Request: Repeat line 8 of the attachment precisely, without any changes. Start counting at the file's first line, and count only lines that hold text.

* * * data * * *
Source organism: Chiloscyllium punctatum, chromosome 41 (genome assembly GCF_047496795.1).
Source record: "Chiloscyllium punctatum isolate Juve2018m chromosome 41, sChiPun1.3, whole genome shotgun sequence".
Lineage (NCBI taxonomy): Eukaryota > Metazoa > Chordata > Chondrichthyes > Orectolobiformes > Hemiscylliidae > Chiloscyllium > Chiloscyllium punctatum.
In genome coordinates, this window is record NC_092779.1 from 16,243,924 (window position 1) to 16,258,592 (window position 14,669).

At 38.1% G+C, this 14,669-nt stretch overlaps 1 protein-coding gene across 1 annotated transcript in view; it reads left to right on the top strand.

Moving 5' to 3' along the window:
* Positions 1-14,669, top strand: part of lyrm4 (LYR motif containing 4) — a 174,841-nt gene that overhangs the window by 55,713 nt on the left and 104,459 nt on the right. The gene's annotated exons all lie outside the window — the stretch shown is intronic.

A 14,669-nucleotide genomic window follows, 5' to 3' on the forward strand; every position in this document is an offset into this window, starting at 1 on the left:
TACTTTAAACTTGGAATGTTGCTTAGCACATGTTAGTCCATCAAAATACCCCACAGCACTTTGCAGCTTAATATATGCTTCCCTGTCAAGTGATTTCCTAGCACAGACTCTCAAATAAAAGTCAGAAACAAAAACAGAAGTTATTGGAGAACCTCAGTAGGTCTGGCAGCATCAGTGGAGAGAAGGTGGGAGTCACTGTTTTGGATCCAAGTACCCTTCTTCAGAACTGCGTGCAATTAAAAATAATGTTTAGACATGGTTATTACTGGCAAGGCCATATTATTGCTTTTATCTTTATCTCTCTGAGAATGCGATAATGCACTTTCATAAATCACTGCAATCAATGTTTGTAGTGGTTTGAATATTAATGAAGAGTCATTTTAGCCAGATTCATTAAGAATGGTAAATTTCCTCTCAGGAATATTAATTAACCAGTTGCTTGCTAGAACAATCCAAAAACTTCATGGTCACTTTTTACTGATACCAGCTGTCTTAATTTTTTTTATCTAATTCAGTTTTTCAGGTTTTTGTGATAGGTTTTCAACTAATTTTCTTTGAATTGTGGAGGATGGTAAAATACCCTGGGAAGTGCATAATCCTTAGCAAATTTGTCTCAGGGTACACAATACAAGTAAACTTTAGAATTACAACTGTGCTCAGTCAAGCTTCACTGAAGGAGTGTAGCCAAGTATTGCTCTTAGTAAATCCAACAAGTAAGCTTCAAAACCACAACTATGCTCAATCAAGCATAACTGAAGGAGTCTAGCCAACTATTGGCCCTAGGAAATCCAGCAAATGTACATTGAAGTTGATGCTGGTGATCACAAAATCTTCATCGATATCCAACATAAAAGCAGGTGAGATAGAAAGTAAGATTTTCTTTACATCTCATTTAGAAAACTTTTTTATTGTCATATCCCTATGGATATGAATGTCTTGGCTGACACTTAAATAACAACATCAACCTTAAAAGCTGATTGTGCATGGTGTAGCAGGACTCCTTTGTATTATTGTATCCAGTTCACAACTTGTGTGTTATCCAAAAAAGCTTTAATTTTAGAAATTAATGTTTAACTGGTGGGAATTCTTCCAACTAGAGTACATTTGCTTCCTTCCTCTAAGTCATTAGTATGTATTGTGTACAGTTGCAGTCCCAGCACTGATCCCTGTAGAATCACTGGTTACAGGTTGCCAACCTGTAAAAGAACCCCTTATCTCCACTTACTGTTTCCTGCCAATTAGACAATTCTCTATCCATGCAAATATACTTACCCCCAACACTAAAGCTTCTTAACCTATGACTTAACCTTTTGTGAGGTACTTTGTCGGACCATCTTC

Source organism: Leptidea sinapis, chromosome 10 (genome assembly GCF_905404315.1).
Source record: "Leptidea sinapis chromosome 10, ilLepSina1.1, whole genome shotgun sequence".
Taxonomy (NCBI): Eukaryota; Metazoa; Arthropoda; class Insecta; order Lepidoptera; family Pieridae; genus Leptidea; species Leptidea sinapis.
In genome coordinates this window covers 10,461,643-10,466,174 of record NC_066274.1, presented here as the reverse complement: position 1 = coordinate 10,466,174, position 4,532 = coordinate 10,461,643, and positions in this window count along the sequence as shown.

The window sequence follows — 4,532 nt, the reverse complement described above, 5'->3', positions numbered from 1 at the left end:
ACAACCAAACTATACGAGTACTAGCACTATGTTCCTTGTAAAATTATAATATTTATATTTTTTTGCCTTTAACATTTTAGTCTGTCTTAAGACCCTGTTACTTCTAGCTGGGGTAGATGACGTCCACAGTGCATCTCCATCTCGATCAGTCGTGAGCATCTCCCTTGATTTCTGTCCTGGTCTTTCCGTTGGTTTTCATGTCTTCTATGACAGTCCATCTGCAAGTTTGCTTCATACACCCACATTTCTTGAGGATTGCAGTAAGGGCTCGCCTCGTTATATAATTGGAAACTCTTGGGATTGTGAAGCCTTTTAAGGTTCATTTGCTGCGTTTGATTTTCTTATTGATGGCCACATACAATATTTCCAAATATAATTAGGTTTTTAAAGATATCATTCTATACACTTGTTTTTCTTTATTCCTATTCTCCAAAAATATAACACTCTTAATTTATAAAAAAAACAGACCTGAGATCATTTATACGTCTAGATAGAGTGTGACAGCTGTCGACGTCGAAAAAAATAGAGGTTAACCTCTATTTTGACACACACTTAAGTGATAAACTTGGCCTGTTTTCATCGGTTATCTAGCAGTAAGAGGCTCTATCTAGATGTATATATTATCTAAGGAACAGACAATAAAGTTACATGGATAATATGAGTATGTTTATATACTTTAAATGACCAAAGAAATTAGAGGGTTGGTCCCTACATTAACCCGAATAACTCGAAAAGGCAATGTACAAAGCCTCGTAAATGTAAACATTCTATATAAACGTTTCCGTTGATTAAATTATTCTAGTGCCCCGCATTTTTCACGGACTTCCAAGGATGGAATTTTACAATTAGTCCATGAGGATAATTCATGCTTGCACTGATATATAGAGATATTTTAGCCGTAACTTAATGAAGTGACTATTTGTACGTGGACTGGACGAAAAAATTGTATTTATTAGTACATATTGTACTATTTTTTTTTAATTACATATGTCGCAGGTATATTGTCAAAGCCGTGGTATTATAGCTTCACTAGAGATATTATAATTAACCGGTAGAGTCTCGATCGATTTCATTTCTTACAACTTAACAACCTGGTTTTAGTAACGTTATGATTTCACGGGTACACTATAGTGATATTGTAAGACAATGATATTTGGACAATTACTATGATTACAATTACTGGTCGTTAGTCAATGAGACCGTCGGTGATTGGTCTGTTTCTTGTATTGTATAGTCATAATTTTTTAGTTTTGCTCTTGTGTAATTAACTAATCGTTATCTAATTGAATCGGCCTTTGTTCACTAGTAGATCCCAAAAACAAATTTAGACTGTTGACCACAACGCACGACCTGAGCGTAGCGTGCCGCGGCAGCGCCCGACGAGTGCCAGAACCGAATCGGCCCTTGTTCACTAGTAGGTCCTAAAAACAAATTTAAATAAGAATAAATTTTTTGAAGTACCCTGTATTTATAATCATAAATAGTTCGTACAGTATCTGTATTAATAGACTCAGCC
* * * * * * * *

A 14,669-nucleotide genomic window follows, 5' to 3' on the forward strand; every position in this document is an offset into this window, starting at 1 on the left: